By Gretchen Morgenson – November 20, 2015
“We push the boundaries.”
That’s how Intel Corporation, the respect Silicon Valley computing giant, describes its role as an innovator and creator of value for shareholders, customers and society.
The case against Intel has a different twist. At its heart is this question: Should hedge funds, private equity portfolios and commodities be anywhere near a 401(k) plan?
Bill Parish, a registered investment advisor at Parish & Company in Portland, OR, is a big fan of Intel and owns its shares for his clients. In an interview, he characterized Intel’s retirement plan as “great” but said it would be even better if it jettisoned the hedge funds.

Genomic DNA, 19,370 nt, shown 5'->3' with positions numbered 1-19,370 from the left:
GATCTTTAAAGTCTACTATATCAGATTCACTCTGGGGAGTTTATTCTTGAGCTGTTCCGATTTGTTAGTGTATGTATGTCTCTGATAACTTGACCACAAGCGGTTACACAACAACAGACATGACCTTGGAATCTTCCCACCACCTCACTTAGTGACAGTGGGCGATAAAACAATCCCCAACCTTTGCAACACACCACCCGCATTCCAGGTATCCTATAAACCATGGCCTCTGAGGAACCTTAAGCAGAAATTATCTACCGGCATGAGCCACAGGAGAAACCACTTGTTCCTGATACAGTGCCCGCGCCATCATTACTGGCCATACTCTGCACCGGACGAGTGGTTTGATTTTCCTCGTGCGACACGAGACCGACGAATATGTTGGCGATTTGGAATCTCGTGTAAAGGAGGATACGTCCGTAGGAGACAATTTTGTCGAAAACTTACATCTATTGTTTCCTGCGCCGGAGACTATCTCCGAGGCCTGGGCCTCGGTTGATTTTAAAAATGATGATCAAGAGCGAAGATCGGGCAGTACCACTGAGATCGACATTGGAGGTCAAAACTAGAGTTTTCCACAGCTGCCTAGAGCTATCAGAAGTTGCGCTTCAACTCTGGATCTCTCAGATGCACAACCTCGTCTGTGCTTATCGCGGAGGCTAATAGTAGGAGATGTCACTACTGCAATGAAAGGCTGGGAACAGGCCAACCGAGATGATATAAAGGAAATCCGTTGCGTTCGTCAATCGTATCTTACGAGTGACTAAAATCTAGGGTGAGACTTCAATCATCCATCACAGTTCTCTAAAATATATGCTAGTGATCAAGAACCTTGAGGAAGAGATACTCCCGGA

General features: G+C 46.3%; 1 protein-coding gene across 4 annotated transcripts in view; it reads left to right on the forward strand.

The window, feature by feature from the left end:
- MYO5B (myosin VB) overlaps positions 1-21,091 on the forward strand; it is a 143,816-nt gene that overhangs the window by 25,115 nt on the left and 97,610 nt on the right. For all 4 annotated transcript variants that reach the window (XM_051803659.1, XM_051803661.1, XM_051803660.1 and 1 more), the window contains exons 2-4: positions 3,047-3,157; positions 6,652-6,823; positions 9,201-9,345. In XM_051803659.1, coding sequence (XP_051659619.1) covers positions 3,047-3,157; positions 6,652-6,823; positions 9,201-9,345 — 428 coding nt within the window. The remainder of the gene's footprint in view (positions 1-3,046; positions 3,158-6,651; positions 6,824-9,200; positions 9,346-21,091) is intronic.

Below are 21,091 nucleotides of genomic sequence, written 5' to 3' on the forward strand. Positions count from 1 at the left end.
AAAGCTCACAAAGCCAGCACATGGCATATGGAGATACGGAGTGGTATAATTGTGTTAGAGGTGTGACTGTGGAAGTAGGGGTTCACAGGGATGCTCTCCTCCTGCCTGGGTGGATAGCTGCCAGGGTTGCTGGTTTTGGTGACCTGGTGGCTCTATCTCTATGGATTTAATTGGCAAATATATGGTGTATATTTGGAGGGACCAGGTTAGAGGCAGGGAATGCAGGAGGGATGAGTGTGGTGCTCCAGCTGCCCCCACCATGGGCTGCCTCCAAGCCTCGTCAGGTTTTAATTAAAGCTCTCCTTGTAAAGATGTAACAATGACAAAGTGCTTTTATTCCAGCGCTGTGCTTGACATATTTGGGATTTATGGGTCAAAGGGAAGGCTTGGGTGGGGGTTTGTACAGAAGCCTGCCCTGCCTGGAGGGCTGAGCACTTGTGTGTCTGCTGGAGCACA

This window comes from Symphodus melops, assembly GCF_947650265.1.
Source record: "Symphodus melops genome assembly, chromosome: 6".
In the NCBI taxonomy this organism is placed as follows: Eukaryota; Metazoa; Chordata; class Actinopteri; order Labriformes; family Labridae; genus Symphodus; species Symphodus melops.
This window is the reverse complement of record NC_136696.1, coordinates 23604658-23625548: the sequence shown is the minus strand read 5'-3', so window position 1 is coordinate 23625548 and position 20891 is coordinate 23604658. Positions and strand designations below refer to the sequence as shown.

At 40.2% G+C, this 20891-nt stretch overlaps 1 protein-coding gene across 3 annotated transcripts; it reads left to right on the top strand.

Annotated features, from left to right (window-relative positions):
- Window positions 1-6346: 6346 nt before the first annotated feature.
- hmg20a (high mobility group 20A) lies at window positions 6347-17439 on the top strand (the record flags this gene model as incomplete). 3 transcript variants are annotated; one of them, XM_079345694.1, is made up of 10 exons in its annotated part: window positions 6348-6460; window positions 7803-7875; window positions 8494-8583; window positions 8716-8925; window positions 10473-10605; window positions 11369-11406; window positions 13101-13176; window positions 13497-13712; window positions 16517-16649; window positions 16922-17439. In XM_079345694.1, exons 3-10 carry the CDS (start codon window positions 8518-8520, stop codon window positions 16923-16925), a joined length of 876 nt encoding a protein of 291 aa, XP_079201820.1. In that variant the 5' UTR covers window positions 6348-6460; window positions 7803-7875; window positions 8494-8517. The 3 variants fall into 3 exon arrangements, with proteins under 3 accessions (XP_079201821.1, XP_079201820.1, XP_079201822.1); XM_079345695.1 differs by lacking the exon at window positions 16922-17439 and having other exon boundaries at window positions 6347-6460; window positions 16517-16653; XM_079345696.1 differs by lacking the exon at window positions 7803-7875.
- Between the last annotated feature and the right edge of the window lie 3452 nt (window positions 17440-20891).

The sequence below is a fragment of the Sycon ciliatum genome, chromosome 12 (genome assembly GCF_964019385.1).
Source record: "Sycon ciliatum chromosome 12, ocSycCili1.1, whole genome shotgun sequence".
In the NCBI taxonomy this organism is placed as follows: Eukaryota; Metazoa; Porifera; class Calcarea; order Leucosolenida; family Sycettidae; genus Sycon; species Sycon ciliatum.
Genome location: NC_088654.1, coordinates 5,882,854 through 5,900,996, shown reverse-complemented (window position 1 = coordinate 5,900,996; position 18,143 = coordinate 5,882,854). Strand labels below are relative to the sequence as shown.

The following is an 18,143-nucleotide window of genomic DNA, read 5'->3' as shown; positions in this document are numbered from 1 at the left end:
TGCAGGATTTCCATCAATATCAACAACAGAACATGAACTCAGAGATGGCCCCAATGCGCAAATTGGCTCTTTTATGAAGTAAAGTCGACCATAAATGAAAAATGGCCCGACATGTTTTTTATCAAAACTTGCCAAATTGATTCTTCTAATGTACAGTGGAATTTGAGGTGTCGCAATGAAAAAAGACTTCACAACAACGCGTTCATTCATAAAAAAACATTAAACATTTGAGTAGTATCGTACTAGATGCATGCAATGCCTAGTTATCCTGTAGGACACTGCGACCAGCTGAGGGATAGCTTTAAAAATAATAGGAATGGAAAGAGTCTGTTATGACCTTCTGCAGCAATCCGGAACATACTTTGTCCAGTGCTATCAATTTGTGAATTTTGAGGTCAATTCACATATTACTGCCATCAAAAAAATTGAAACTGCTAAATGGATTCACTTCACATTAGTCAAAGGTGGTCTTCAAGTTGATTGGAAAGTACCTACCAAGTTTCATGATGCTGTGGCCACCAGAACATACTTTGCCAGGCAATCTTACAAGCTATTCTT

Last year, in an email to Andy D. Bryant, Intel’s chairman, Mr. Parish expressed his concerns about those investments in the retirement plan. Mr. Bryant responded by saying he would forward the criticism to the appropriate Intel officials, according to the email.
“My perspective, regardless of whether it is prudent diversification, is it doesn’t make investment sense,” Mr. Parish said. “It would be better for Intel to eliminate hedge funds altogether because they don’t meet the standard with respect to financial disclosure. They’re too opaque.”